We’ve received this email from our reporter friends at The Commercial Appeal who it seems have been stonewalled by management for way too long:
Several years ago, you signed a petition in support of workers at The Commercial Appeal. Now we need your help again.
The management of The Commercial Appeal has made its “final offer” in contract bargaining. They are demanding the unlimited right to fire everyone and outsource every job. The current contract says they CAN outsource work, but CAN’T fire the people who used to do it.
We are mobilizing the public to tell the company that they just can’t do this. You can help us out by joining our Facebook cause, which is here:
Once we have a critical mass of people involved, we’ll start taking actions to encourage the company to propose a better deal.
For now, please join the cause and ask all your friends to join. Thank you for your support!
President, Memphis Newspaper Guild
Even when I worked at the CA, I wouldn’t join the guild. I’ve got nothing against unions in general, but I always found the guild’s tactics too heavyhanded, their demands too unreasonable, their unwillingness to consider the big picture entirely unworthy of the term “journalists.” I know they were trying to safeguard my job; that’s much appreciated, I guess, but I was safeguarding it on my own by working my butt off and making sure I knew what was going on.
During one round of “negotiations,” a letter came around from the guild detailing management’s concerns and desires. I read it and thought, “Well, those sound reasonable.” Next the letter told us how the guild’s rep had pitched a screaming fit at the meeting over these very issues.
As a former Guild member, I understand your concerns, and I heard it back in the day when I was a member even. But if history teaches anything at 495 Union, it is that you have to pitch a screaming fit in negotiations to move the needed at all. It’s sad to say, but that’s a tradition of 30 years there.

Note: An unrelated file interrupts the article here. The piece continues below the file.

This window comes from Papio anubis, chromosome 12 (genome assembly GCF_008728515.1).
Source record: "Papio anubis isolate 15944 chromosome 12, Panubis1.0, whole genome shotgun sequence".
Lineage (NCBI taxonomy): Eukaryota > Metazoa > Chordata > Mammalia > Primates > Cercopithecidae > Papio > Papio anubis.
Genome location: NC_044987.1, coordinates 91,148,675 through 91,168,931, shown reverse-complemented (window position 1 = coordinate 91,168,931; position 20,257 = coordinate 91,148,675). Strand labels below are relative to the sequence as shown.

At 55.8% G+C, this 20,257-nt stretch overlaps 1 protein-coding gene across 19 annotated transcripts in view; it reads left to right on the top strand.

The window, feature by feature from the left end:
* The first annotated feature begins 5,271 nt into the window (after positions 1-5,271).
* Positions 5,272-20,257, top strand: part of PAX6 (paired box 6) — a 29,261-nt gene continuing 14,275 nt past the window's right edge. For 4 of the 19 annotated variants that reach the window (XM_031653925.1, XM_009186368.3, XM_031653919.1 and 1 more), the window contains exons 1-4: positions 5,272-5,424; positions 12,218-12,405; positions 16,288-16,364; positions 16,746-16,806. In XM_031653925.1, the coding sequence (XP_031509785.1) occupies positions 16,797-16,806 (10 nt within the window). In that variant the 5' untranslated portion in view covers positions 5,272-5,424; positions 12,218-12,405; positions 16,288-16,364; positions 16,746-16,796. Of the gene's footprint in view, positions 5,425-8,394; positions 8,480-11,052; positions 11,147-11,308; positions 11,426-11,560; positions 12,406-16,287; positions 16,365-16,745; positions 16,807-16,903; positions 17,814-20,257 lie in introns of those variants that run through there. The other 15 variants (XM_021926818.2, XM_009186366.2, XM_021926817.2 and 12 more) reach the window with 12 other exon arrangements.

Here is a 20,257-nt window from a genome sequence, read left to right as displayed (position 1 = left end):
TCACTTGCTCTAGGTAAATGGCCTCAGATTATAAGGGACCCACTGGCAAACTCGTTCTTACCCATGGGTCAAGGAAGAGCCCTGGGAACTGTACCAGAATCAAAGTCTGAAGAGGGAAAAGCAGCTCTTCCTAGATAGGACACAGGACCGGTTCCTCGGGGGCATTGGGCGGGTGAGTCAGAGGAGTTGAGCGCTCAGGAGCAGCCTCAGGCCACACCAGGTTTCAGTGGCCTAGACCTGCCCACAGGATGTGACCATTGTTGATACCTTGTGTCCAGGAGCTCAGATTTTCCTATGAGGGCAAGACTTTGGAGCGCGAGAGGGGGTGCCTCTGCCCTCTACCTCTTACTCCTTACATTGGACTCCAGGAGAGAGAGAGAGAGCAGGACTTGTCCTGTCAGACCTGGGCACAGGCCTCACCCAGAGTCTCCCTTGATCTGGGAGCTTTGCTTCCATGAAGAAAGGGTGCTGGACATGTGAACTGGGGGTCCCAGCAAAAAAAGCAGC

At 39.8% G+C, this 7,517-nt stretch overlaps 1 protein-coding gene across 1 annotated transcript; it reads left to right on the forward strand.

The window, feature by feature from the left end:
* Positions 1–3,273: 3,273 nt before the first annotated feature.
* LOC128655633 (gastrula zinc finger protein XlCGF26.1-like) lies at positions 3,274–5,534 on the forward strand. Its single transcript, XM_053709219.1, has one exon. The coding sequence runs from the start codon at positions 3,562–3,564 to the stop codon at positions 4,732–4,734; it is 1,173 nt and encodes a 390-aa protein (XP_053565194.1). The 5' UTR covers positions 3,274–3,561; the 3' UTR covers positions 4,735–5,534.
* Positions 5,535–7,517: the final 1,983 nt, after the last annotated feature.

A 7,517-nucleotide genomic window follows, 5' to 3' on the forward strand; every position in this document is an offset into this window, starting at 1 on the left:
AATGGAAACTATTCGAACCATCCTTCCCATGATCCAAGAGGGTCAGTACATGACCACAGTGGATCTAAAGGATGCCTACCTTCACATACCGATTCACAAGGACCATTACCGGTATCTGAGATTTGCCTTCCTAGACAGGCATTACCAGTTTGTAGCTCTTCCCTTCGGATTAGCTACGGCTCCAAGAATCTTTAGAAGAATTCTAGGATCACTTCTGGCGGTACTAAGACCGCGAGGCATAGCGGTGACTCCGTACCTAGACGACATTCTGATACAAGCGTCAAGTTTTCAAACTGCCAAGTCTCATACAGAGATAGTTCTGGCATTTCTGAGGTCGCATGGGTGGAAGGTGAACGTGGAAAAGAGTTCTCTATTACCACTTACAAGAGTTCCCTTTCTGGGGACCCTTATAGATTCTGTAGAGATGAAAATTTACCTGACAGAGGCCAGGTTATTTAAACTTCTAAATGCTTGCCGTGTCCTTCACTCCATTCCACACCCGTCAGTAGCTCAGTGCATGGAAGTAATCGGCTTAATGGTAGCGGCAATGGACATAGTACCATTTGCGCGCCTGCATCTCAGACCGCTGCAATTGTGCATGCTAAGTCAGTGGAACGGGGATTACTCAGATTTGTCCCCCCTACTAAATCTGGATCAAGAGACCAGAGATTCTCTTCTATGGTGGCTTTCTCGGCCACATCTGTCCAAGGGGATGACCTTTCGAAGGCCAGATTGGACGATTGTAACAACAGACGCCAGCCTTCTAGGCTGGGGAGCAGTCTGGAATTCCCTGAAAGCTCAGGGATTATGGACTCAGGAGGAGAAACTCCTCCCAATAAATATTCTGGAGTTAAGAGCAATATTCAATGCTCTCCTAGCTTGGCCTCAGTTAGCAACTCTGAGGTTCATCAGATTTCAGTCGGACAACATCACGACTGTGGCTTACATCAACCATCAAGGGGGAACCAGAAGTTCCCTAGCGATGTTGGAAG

In response to the posting by ExCA:
Our current Guild President took office in July of 2009 and the current leadership team certainly sees the big picture. In the past several months, our focus has been on saving jobs. When the company has proposed layoffs, the union has proposed numerous money saving alternatives, including temporary wage cuts. The company has rejected all these proposals and insisted on firing people, some with decades of service. Now the company is fighting for the right to outsource as many jobs as possible. The company could outsource an unlimited number of jobs to lower wage workers in Memphis, in other states and in India. The people who do this work now could be summarily fired and entire departments, including finance and customer service, could be wiped out. Our current contract says, the company can outsource work but can’t fire the people who do it now. In the newsroom, jobs would likely be outsourced to local freelancers who receive no health insurance and who are paid for each article they write rather than receiving a salary. People in this precarious financial position have no incentive to invest time in high-quality, complex journalism. Regardless of your views on unions or disagreements with past leadership of the Memphis Newspaper Guild, reasonable people will agree the potential loss of hundreds of jobs in the newsroom and other departments at the Commercial Appeal would be a blow to the Memphis economy and journalism.
Posted by office manager, Amy Olmstead on behalf of the Memphis Newspaper Guild
well, the memphis flyer is still around for news, I guess.